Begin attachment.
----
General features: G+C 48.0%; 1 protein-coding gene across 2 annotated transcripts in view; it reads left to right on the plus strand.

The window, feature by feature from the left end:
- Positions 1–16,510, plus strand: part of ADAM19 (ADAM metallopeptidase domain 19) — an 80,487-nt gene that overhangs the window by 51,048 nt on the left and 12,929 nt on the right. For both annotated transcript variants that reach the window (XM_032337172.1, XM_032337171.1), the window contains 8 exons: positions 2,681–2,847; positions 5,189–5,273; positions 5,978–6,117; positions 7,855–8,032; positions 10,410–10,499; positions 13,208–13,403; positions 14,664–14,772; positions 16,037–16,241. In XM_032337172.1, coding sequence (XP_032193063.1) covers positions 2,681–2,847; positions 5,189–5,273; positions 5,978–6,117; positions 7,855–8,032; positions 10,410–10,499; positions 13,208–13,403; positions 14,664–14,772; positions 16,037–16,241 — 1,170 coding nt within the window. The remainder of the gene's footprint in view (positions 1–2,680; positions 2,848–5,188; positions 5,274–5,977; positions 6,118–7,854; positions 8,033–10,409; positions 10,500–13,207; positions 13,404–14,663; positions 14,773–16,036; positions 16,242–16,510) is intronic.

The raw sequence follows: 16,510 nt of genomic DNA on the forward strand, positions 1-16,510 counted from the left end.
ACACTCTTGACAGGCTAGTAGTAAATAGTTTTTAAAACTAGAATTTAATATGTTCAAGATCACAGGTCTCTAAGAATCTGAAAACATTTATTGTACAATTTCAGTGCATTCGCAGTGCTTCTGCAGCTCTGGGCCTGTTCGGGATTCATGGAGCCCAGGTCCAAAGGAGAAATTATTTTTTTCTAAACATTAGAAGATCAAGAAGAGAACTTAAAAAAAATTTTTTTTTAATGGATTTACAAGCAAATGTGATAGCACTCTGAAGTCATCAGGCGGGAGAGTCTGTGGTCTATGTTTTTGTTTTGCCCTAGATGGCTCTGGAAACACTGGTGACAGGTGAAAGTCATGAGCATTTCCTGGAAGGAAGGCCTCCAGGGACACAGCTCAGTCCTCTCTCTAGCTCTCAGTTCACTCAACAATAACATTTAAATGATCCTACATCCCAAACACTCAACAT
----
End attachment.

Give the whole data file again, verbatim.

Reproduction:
General features: G+C 48.0%; 1 protein-coding gene across 2 annotated transcripts in view; it reads left to right on the plus strand.

The window, feature by feature from the left end:
- Positions 1–16,510, plus strand: part of ADAM19 (ADAM metallopeptidase domain 19) — an 80,487-nt gene that overhangs the window by 51,048 nt on the left and 12,929 nt on the right. For both annotated transcript variants that reach the window (XM_032337172.1, XM_032337171.1), the window contains 8 exons: positions 2,681–2,847; positions 5,189–5,273; positions 5,978–6,117; positions 7,855–8,032; positions 10,410–10,499; positions 13,208–13,403; positions 14,664–14,772; positions 16,037–16,241. In XM_032337172.1, coding sequence (XP_032193063.1) covers positions 2,681–2,847; positions 5,189–5,273; positions 5,978–6,117; positions 7,855–8,032; positions 10,410–10,499; positions 13,208–13,403; positions 14,664–14,772; positions 16,037–16,241 — 1,170 coding nt within the window. The remainder of the gene's footprint in view (positions 1–2,680; positions 2,848–5,188; positions 5,274–5,977; positions 6,118–7,854; positions 8,033–10,409; positions 10,500–13,207; positions 13,404–14,663; positions 14,773–16,036; positions 16,242–16,510) is intronic.

The raw sequence follows: 16,510 nt of genomic DNA on the forward strand, positions 1-16,510 counted from the left end.
ACACTCTTGACAGGCTAGTAGTAAATAGTTTTTAAAACTAGAATTTAATATGTTCAAGATCACAGGTCTCTAAGAATCTGAAAACATTTATTGTACAATTTCAGTGCATTCGCAGTGCTTCTGCAGCTCTGGGCCTGTTCGGGATTCATGGAGCCCAGGTCCAAAGGAGAAATTATTTTTTTCTAAACATTAGAAGATCAAGAAGAGAACTTAAAAAAAATTTTTTTTTAATGGATTTACAAGCAAATGTGATAGCACTCTGAAGTCATCAGGCGGGAGAGTCTGTGGTCTATGTTTTTGTTTTGCCCTAGATGGCTCTGGAAACACTGGTGACAGGTGAAAGTCATGAGCATTTCCTGGAAGGAAGGCCTCCAGGGACACAGCTCAGTCCTCTCTCTAGCTCTCAGTTCACTCAACAATAACATTTAAATGATCCTACATCCCAAACACTCAACAT